The Articulate Autistic
I'm a late-diagnosed autistic/ADHD woman who translates autistic communication, behavior, and intentions through comprehensive writing and one-to-one consultations.
Why Does My Autistic Loved One Ignore Me?
Imagine you're finally home after a tough day. You have a nice cup of tea in hand and have gone out to the porch to watch the sunset. There's a light breeze, the crickets are just beginning to chirp, and you can feel your tense muscles relax one by one as you sink into your favorite deck chair and enjoy the peace of nature.
Special Education Teachers: Assume Positive Intent When Autistic Students Experience Social Miscommunication
If you’re a special education teacher working with autistic children, it’s important to be aware that autistic children don’t socialize “incorrectly”, they socialize differently according to their neurotype.
Please Be Very Specific When Making a Request of An Autistic
"There's dog poop on the floor.” My aunt once said this to me as I was carrying some groceries through the enclosed porch and into the kitchen. My response was, “Oh, OK,” and I stepped around it each time as I took two or three more trips to get the rest of my shopping. I thought it was strange that she kept repeating the same thing as I went in and out of the door; “There's poop on the floor.” I thought, 'Yes, I know. I'm avoiding stepping in it, don't worry.'
Are Your Questions Triggering Your Autistic Loved One's Fight-or-Flight Response?
For many autistic people, being asked a question can trigger anxiety. Even if they're pretty basic questions such as, “What did you do this weekend?” or “What did you have for breakfast?”
Mastering One Social Expectation Doesn't Mean Your Autistic Loved One Will Suddenly Know Them All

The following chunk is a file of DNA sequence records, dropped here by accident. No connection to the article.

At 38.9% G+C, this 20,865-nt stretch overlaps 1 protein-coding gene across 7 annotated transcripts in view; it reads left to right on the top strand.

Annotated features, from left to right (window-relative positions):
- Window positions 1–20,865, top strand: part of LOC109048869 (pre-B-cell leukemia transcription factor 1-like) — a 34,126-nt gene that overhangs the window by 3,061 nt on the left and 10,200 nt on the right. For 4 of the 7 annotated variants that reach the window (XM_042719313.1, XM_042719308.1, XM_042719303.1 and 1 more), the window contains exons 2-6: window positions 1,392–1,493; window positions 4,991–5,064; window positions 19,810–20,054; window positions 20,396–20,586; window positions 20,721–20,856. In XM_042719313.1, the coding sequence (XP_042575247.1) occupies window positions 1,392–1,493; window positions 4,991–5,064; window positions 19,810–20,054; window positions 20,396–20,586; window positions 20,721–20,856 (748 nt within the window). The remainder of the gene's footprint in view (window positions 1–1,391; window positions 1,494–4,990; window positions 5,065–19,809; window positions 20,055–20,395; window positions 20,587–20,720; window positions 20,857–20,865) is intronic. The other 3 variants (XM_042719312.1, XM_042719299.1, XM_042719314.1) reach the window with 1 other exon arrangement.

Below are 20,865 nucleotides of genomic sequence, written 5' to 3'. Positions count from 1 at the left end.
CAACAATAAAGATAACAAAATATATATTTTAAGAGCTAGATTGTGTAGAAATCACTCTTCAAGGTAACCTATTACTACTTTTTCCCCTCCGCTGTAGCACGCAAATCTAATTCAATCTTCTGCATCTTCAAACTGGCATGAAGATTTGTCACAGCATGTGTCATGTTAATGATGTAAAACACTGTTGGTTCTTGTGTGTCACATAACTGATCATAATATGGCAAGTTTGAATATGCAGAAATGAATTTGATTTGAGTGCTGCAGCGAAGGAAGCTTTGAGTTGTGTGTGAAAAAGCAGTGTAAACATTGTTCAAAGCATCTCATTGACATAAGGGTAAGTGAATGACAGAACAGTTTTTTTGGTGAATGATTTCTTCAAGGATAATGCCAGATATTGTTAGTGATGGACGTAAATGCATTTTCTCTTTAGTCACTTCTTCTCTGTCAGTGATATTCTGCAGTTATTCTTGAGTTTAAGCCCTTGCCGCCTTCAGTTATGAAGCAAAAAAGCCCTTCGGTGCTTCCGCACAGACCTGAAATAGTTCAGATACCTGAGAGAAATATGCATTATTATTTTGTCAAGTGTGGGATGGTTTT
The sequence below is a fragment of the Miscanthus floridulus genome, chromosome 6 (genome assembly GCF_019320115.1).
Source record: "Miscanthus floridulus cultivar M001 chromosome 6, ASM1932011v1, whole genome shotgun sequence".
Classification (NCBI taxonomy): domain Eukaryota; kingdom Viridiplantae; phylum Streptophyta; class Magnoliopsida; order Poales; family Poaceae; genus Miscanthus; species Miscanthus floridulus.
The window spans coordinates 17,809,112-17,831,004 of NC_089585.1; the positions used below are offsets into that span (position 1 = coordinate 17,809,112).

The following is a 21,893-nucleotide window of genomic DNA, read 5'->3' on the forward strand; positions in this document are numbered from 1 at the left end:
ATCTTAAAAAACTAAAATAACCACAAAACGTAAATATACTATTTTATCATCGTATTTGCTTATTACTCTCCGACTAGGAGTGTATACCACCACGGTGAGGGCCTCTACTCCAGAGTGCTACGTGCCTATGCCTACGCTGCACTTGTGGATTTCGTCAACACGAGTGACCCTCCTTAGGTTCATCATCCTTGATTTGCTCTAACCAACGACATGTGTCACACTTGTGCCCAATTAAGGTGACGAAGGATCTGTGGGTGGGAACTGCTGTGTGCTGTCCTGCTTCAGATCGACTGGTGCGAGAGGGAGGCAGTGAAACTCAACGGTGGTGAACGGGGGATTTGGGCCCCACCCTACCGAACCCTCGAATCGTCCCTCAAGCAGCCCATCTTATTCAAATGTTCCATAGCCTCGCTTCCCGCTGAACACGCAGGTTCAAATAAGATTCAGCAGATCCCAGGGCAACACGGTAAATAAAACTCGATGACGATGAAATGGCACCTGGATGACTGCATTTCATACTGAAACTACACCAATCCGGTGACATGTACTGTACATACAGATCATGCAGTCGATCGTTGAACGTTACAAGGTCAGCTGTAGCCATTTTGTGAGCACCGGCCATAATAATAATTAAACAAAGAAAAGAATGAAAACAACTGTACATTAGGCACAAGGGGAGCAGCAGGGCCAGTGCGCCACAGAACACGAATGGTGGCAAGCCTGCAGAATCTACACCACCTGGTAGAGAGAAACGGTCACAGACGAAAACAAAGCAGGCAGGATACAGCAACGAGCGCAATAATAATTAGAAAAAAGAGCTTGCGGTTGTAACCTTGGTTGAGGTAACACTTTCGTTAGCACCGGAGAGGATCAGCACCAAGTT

There's a concerning misconception around how autistic people learn neurotypical social skills (and when I say 'neurotypical social skills', I mean just that, as they differ from natural autistic ways of socializing) that I want to address. Traits and behaviors that are considered 'the norm' (and that neurotypical people pick up on simply by being in their environment and around others of their neurotype) are not traits and behaviors that come naturally to autistic folks.
Why the Practice of Mindfulness Might Backfire on Autistic People
Like many autistic people, I have always been a highly anxious person. I started having panic attacks at 15 years old, and I've probably had c-PTSD for even longer. Life as an undiagnosed autistic person is traumatizing, full stop.
10 Autistic Traits That Are Frequently Misinterpreted and Misunderstood
As a late-identified autistic person, I know what it’s like to have my everyday, natural traits–-traits that I don’t even consciously think about, scrutinized and reacted to in ways that are strange and sometimes frightening to me.
Attention Special Education Teachers: Forcing Autistic Children to Socialize Can Be Dangerous
Autistic children often have trauma around socializing with their peers, so even though it’s a common goal in a classroom with autistic children to learn to socialize, it should never be forced. Forcing a child to interact with and spend time with other kids can worsen their social phobia, cause emotional dysregulation, and trigger meltdowns–and, it can be downright dangerous.
Common Misconceptions About Autism and Love
I've seen posts floating around on social media from parents who are overjoyed when their autistic child says, "I love you" for the first time, and while I understand that's a joyful moment, what concerns me is the number of parents who may mistakenly believe their autistic child doesn't love them because they won't ever be able to say it out loud or they show it in ways that are confusing to the neurotypical brain.
A Permanent Residence in the Uncanny Valley - Face Blindness From an Autistic Perspective
Prosopagnosia, also known as face blindness, is common in neurodivergent people. This is just one more factor in how our brains work that can make the neurotypical world confusing and frightening for us.
“So, You Don't Know Right From Wrong?” - A Common Misconception About Social vs Moral Awareness Among Autistic People
“So, does this mean you don't know right from wrong?” This is something an ex of mine asked me a long time ago, and it has stuck with me for many years. At the time, I was trying to explain how I didn't know when I did things wrong, and this was their response.